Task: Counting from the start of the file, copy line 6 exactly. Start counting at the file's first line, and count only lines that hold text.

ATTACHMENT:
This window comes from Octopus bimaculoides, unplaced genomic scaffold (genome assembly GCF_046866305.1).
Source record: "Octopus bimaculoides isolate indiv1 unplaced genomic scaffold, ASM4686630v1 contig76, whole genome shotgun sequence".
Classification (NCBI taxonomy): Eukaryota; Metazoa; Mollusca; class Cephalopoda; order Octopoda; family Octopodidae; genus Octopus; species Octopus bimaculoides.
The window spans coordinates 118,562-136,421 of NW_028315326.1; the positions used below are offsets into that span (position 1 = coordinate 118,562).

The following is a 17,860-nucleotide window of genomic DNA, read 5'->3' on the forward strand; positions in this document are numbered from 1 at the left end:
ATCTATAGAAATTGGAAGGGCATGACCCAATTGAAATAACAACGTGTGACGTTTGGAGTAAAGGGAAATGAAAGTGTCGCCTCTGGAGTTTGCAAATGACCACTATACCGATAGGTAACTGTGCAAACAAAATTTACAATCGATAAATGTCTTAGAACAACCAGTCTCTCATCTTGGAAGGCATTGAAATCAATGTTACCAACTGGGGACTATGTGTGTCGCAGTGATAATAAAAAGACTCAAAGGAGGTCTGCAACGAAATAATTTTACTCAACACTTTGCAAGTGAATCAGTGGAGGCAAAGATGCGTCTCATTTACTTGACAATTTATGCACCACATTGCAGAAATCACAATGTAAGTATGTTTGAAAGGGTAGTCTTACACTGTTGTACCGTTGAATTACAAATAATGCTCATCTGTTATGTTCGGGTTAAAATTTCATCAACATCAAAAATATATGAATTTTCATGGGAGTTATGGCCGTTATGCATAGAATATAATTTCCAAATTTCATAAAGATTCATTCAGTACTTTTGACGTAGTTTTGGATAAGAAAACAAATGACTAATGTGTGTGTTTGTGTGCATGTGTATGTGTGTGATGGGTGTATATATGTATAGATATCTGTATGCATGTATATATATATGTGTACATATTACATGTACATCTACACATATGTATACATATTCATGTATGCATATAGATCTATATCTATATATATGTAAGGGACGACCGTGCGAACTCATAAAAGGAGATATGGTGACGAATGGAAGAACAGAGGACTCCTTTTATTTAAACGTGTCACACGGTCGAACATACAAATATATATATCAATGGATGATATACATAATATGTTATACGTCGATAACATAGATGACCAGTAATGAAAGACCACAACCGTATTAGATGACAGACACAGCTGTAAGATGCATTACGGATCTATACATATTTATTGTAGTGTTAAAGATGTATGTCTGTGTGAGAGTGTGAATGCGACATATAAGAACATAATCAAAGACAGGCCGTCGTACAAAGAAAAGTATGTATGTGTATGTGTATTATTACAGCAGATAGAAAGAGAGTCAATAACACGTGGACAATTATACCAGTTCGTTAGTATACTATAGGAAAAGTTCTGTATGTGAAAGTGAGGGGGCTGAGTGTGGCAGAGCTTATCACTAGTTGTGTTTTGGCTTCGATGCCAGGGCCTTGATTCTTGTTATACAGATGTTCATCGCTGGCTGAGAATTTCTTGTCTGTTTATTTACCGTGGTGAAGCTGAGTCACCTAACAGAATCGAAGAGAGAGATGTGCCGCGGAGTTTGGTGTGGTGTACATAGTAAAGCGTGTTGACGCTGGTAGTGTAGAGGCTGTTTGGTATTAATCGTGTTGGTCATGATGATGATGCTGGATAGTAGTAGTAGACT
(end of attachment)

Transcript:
ATCTATAGAAATTGGAAGGGCATGACCCAATTGAAATAACAACGTGTGACGTTTGGAGTAAAGGGAAATGAAAGTGTCGCCTCTGGAGTTTGCAAATGACCACTATACCGATAGGTAACTGTGCAAACAAAATTTACAATCGATAAATGTCTTAGAACAACCAGTCTCTCATCTTGGAAGGCATTGAAATCAATGTTACCAACTGGGGACTATGTGTGTCGCAGTGATAATAAAAAGACTCAAAGGAGGTCTGCAACGAAATAATTTTACTCAACACTTTGCAAGTGAATCAGTGGAGGCAAAGATGCGTCTCATTTACTTGACAATTTATGCACCACATTGCAGAAATCACAATGTAAGTATGTTTGAAAGGGTAGTCTTACACTGTTGTACCGTTGAATTACAAATAATGCTCATCTGTTATGTTCGGGTTAAAATTTCATCAACATCAAAAATATATGAATTTTCATGGGAGTTATGGCCGTTATGCATAGAATATAATTTCCAAATTTCATAAAGATTCATTCAGTACTTTTGACGTAGTTTTGGATAAGAAAACAAATGACTAATGTGTGTGTTTGTGTGCATGTGTATGTGTGTGATGGGTGTATATATGTATAGATATCTGTATGCATGTATATATATATGTGTACATATTACATGTACATCTACACATATGTATACATATTCATGTATGCATATAGATCTATATCTATATATATGTAAGGGACGACCGTGCGAACTCATAAAAGGAGATATGGTGACGAATGGAAGAACAGAGGACTCCTTTTATTTAAACGTGTCACACGGTCGAACATACAAATATATATATCAATGGATGATATACATAATATGTTATACGTCGATAACATAGATGACCAGTAATGAAAGACCACAACCGTATTAGATGACAGACACAGCTGTAAGATGCATTACGGATCTATACATATTTATTGTAGTGTTAAAGATGTATGTCTGTGTGAGAGTGTGAATGCGACATATAAGAACATAATCAAAGACAGGCCGTCGTACAAAGAAAAGTATGTATGTGTATGTGTATTATTACAGCAGATAGAAAGAGAGTCAATAACACGTGGACAATTATACCAGTTCGTTAGTATACTATAGGAAAAGTTCTGTATGTGAAAGTGAGGGGGCTGAGTGTGGCAGAGCTTATCACTAGTTGTGTTTTGGCTTCGATGCCAGGGCCTTGATTCTTGTTATACAGATGTTCATCGCTGGCTGAGAATTTCTTGTCTGTTTATTTACCGTGGTGAAGCTGAGTCACCTAACAGAATCGAAGAGAGAGATGTGCCGCGGAGTTTGGTGTGGTGTACATAGTAAAGCGTGTTGACGCTGGTAGTGTAGAGGCTGTTTGGTATTAATCGTGTTGGTCATGATGATGATGCTGGATAGTAGTAGTAGACT